I learned about this Act by having a one-on-one chat with Maria Bradshaw, CEO and founder of CASPER, a Suicide Prevention organisation created after her son died from, according to the Coroner, “self-inflicted causes.” Angered by not being able to talk about her son, she challenges the “research” done on the topic of media influence on suicide here.

With the research that I did on the subject, there were many professionals in both camps of the issue. On the side advocating that bringing up the topic of suicide/doing media pieces on suicides is detrimental, this is said:

“Graphic representation of suicides, pictures of spots and the method adopted are often the trigger.” (The Times of India)

“…the way the media presents stories on suicide can have a direct influence on the public’s perception of suicide and its related mental health issues.” (Australian Psychological Society)

“…the greater the amount of coverage of suicide in the media, the greater the increase in suicide rate.” (Journal of Epidemiology & Community Health)

And yet, on the other side, experts have this to say:

Chief coroner MacLean said the current restrictions were based on fear of copycat deaths, but he did not believe this was a significant factor in New Zealand.” (nzherald)

“A healthy person talking about a suicide or being aware of a suicide among family or friends does not put them at greater risk for attempting suicide. And mere exposure to suicide does not alone put someone at greater risk for suicide.” (SAVE)

“Talking about suicide can only decrease the likelihood that someone will act on suicidal feelings. There is almost no risk that raising the topic with someone who is not considering suicide will prompt him/her to do it.” (Canadian Mental Health Association)

“There is no research evidence that indicates talking to people about suicide, in the context of care, respect, and prevention, increases their risk of suicidal ideation or suicidal behaviours.” (Crisis Center, British Columbia)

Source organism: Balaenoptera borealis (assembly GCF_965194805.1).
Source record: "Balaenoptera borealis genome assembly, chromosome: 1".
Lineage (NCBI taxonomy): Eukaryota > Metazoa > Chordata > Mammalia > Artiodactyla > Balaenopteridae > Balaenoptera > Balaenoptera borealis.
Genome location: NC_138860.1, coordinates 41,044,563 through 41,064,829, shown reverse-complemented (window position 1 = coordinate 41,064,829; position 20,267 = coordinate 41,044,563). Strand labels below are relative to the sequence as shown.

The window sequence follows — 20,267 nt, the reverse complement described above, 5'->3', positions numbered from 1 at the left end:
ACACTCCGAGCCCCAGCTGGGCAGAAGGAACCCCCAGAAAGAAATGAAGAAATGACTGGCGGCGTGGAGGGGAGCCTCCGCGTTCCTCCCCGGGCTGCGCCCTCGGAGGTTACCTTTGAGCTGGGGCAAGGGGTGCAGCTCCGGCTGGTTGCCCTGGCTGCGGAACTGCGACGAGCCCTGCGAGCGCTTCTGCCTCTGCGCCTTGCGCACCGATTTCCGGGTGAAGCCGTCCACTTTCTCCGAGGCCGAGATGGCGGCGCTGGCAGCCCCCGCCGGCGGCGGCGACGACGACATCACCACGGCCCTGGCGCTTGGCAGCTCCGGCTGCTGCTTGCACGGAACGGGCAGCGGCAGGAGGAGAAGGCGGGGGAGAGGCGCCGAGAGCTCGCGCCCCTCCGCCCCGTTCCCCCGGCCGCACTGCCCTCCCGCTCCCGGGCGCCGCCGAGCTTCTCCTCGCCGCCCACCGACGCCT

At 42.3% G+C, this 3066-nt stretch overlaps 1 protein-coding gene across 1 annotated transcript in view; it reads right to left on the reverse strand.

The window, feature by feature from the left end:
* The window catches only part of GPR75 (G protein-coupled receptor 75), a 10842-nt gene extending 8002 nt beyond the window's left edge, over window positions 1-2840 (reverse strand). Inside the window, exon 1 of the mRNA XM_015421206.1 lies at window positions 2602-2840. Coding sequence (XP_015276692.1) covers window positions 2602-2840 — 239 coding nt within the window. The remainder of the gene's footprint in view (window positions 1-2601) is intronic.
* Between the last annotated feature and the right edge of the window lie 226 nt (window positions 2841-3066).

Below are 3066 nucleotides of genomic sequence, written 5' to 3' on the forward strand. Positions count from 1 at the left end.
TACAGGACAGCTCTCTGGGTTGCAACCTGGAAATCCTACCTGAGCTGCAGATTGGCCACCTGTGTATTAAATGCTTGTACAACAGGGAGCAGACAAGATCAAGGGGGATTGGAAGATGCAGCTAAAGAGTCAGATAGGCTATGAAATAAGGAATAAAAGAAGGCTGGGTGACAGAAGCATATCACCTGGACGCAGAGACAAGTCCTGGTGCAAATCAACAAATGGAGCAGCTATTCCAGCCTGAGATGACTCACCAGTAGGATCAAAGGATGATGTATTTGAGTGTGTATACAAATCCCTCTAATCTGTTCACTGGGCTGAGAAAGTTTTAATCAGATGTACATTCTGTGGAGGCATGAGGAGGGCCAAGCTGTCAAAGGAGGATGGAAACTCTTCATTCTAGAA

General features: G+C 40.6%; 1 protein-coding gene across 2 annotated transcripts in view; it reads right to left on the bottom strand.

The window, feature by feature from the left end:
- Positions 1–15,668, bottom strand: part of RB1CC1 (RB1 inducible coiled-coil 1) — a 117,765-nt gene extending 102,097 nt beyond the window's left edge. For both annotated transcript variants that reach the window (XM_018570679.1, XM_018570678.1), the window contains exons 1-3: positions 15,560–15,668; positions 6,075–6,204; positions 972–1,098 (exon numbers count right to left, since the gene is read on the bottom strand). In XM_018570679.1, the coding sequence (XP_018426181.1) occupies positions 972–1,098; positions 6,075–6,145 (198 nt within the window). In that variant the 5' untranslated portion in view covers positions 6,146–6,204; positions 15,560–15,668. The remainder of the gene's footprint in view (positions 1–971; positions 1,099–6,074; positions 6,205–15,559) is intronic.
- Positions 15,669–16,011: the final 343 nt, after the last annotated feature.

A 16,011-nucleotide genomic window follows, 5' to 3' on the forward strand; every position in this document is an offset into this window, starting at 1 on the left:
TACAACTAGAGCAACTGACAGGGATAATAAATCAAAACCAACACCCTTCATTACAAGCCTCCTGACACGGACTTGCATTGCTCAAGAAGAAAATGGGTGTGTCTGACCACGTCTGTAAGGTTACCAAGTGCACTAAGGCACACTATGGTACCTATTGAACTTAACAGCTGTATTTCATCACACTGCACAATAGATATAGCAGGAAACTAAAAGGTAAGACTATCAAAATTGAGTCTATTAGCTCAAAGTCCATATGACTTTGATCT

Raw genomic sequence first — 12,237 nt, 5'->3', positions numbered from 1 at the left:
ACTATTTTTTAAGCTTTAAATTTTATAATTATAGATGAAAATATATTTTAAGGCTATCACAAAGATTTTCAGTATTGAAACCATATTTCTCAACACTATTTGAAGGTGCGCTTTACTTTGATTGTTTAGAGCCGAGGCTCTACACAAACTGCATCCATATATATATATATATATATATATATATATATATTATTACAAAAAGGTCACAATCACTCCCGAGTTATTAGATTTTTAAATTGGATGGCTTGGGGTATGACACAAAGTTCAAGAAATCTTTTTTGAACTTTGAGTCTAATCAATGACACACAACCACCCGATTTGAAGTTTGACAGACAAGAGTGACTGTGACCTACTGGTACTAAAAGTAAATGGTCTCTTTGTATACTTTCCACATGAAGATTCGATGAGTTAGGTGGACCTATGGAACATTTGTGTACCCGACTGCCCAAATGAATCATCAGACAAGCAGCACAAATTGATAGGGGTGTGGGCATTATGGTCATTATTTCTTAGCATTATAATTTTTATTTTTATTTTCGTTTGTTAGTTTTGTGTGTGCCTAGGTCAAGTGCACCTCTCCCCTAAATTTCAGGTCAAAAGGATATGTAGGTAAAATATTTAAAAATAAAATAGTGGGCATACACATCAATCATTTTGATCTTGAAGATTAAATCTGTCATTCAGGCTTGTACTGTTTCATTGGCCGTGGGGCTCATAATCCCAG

While others are seeing the middle ground:

“Some studies find significant increases in suicide after a widely publicized suicide story, while other research finds no effect.” (Journal of Epidemiology & Community Health)

“It’s important to talk about it, but rather than suicide details, media reports could mention how to reach for help.” (Dr. Lakshmi)

According to Australian Psychological Society, “Media reporting (of suicide) can be very helpful, but I think it is also critical (to report) on how the tragedy has impacted on other people – and what was going on that led to the suicide” (Gregor, 2004). Gregor continues to say that it is how we report these stories rather than solely that we report them, that effects suicide rates.

“Psychologists have an important role to play in assisting the media with its coverage of suicide. It is important to ensure that journalists are made fully aware of the potential influence such coverage can have on a depressed person who may, or may not, already be having suicidal thoughts. In their dealings with the media on such issues, psychologists should:

Raise awareness of the mental health issues that so often contribute to suicide, highlighting the treatments and alternatives to suicide;

Encourage use of language that does not glamorise or sensationalise suicide, or present suicide as a solution to problems;

Advise the journalist to avoid explicit details of the method or location of any particular suicide;

When commenting on the suicide of a celebrity, advise the journalist to seek comment on the wastefulness of the act (an air of tragedy coupled with the celebrity’s new “legendary” status can add a perceived glamour and attraction to a vulnerable adolescent);

Provide information on support services and help line contacts (for example, SANE Helpline, Kids Help Line, Lifeline, and the APS referral service), including telephone numbers and any other contact details, so these can be included in the media report.

Finally, should you see an example of irresponsible journalism, contact the media outlet.”

I love this perspective of the entire issue, because it is only through education and “normalizing” suicide that teens can know who to talk to, where to go for help, and realize that they are NOT the only person going through what they are going through. Furthermore, education helps those people involved in that persons life to recognize the signs of suicide and know where to point the person showing those signs.